Review by Greg on January 20, 2024.
Like almost every other reviewer I've come across so far, I stumbled upon Scarlet Anger when casting an eye over the metal scene in one of the smallest states in the world, Luxembourg. The guys have been dedicating themselves to thrash, although far from the most extreme variety, since 2007, and are now at their 3rd full-length effort, the here presented Martyr, a whopping eight years after their last sign of life (2016's Freak Show). What can we expect from it?
Well, after a quick look at the sophomore's horror aesthetic and cool song titles not devoid of humour, Martyr looks like a step back in terms of presentation. All the ingredients for a headfirst downfall into alternative/metalcore (think Lost Society, Shrapnel, Ultra-Violence... wait, how come there are so many of them?!) seem to be in place, but thankfully the music is what really counts, and it tells a very different story. The rather Teutonic-esque commanding vocals of Joe Block catch the listener's ear, and coupled with the strategic melodic tendencies, as well as uber-polished production, easily recall Kreator's output in the new millennium. It was this sterile sound that tempted me to suggest the band to save a bit of money in the studio next time, but thinking back on their home country's fame, budgets arguably aren't that great of an issue...
Leaving stereotypes aside, the roughly 35 minutes of Martyr come and go mostly without fanfare. Okay, the album isn't deprived of quality stuff, to be honest. 'The Destroyer' is an excellent opener, for example, offering more or less Scarlet Anger's whole array of weapons – tempo changes, continuous (if hardly elaborate) lead sections, you name it. Closer 'Behind The Mask' is fundamentally similar and another highlight, scoring with a speed-infused character and possibly the best use of those lead harmonies in the interesting central bridge, equipped with a killer solo as well. Now, the first and last songs in an album are always bound to be remembered, but in this case, apart from being the longest ones, they're also the most appealing, by some margin. While there's no immediate, drastic drop in quality (the nicely executed groove/thrash attitude of 'No Time' and title-track is sure to please fans of Pro-Pain or Korzus, to say), it's safe to say the dudes weren't at their most inspired throughout the middle part of the tracklist. I'm struggling to remember anything from the groovy 'Akrasia', although even the fastest ones (still far from blisteringly fast, to clarify) feel rather inoffensive. Aiming for the constant epic refrain soon gets redundant as well, but 'Divided' is partly salvaged by its neat quasi-Testament licks, at the very least.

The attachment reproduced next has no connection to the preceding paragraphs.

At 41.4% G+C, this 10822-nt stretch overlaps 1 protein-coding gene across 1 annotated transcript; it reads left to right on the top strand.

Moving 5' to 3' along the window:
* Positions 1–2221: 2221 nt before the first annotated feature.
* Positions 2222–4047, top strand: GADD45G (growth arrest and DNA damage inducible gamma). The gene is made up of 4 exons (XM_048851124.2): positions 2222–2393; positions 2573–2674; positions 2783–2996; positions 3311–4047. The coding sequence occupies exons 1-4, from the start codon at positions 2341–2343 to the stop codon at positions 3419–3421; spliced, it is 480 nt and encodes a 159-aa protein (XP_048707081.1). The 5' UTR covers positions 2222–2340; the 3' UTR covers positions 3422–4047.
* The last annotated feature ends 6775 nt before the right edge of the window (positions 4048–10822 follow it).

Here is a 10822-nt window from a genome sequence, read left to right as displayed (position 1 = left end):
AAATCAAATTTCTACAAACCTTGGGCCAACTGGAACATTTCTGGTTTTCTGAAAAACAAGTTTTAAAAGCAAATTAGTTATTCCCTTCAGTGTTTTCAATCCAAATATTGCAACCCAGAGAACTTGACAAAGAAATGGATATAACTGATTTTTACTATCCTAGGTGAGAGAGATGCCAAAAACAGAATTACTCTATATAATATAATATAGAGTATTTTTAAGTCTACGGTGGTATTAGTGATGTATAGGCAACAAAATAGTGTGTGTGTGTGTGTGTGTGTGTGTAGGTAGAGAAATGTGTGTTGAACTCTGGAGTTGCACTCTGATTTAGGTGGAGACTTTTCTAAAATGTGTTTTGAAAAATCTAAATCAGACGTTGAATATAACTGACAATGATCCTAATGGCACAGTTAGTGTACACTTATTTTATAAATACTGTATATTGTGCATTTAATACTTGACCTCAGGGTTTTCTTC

All in all, my first foray within the Luxembourgish boundaries was no doubt a strange one. Martyr is a competent, yet hardly revolutionary work. However, its short duration and couple of choice cuts might make it worth a spin, especially if you, for some reason, can't help but wonder how they do it in Europe's richest place.
Rating: 6.7 out of 10285